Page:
In the military, it's always the issue for which you don't have time that bites you on the backside.

And sometimes they take a big bite.



He may be a (by default, it seems) Bush supporter, but he's a Rumsfeld loather - by his lights, Rumsfeld can do no right. Everything that goes wrong in the war is Rumsfeld's fault, nothing that goes right is Rumsfeld's credit.

It's a consistent pattern in his articles that even slightly touch on the Pentagon - if it can be blamed on Rumsfeld, even if Rumsfeld is only involved by due of being SecDef and had nothing to do with actual events, Rumsfeld will be blamed.

Posted by: Dave at August 27, 2004 01:49 PM

I like much of what Peters has written but he seems to look for disaster at every point these days. If the standard is set that everything should be moving along perfectly (Ozzie and Harriet visit Bhagdad) then anything that contributes to the lack of such a perfect outcome is bad. We needed more troops, better planning, a whole systems analysis of "winning the peace", more money, better stratgies, we should have anticipated.....blah blah blah blah blah. It sounds like a leftie demo saying we have to pour more money into this program or that because because....shock...someones life is NOT perfect. Peters has become the left wing of the retired military constituancy and we will always need more of this, that, or whatever. And he looks for blame in the same way. "Those damn civilians interfering with their crazy ideas in a military man's world." The reality of the decision making was such that the costs were underestimated. But nowhere has there been a real assessment of the benefits. If you want a strong presence in the Middle East because you are concerned that the loonies there might truly go off the deep end then Iraq, people, is exactly where you want to be. Peters would bail because the job seems too tough to him for the US military to cake walk through. Get a grip, Peters, and stop loosing sleep because a few prisoners went to bed without their dessert. I visited the Tower of London recently which makes the Abu Gharib whiners look like they need get over it and find a frickin life.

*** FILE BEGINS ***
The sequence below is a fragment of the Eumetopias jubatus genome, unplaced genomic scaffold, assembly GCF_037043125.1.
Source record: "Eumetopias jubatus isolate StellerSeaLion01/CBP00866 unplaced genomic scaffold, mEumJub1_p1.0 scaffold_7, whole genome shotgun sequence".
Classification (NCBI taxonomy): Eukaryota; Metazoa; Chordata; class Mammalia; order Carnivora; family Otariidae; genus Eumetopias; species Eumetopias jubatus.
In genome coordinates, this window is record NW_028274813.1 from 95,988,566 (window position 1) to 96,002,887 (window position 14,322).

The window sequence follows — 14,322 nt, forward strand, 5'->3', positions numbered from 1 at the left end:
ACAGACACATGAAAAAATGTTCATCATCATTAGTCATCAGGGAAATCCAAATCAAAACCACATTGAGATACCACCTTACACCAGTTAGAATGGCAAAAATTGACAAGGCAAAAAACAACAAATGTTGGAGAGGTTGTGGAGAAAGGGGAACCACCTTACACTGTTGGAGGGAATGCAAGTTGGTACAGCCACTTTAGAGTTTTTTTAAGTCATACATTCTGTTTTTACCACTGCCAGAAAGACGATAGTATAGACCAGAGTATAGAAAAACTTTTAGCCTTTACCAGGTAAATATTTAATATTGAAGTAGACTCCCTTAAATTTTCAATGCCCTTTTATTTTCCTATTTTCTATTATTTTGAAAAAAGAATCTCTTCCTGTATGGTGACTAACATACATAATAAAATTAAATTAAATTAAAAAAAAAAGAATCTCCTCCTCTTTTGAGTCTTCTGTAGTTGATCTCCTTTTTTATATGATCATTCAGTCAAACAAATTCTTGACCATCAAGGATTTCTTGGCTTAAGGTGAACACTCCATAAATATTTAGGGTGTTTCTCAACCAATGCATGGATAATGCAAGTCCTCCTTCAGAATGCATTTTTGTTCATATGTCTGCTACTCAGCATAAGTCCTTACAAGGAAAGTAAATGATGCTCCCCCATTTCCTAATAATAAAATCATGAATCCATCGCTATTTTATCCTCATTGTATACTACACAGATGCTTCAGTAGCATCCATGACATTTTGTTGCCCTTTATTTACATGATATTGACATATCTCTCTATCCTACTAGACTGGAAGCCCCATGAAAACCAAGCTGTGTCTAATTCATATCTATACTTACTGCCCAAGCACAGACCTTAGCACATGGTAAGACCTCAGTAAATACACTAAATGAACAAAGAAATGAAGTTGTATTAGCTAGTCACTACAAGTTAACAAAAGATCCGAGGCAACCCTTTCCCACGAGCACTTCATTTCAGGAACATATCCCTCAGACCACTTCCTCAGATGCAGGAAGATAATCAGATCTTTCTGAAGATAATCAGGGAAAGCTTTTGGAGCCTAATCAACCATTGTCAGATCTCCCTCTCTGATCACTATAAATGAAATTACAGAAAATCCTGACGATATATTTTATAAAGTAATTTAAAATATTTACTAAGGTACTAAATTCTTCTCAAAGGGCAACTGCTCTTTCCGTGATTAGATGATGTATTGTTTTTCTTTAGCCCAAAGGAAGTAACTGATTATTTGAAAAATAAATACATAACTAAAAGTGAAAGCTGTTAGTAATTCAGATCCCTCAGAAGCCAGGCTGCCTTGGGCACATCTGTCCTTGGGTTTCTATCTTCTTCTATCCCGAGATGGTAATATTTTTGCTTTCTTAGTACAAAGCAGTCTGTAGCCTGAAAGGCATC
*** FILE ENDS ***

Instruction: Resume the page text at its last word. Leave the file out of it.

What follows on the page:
BTY: I think you guys have the best blog on the block. Great ideas - great writing.

Posted by: JingoJim at August 27, 2004 02:06 PM

You are right about the administration making mistakes in Iraq, but you are dead wrong about Sadr.

I, too, think he should have been killed, but someone somewhere realized that the Shi'ites would have risen up with him as their martyr. He may be very dangerous alive, but he would be far more dangerous dead.

Just a thought.

Posted by: Little Big Man at August 28, 2004 03:00 PM

Would it have been better with a force, comparable
to the original Iraq War compliment, before mobilizations. It would have had twice the number
of reservists like Englund, Graner, et al; a shortage of Arab speaking translators, we would
have had twice the number of casualties, and twice
as many complaints about an occupying army

Posted by: NARCISO at August 28, 2004 07:32 PM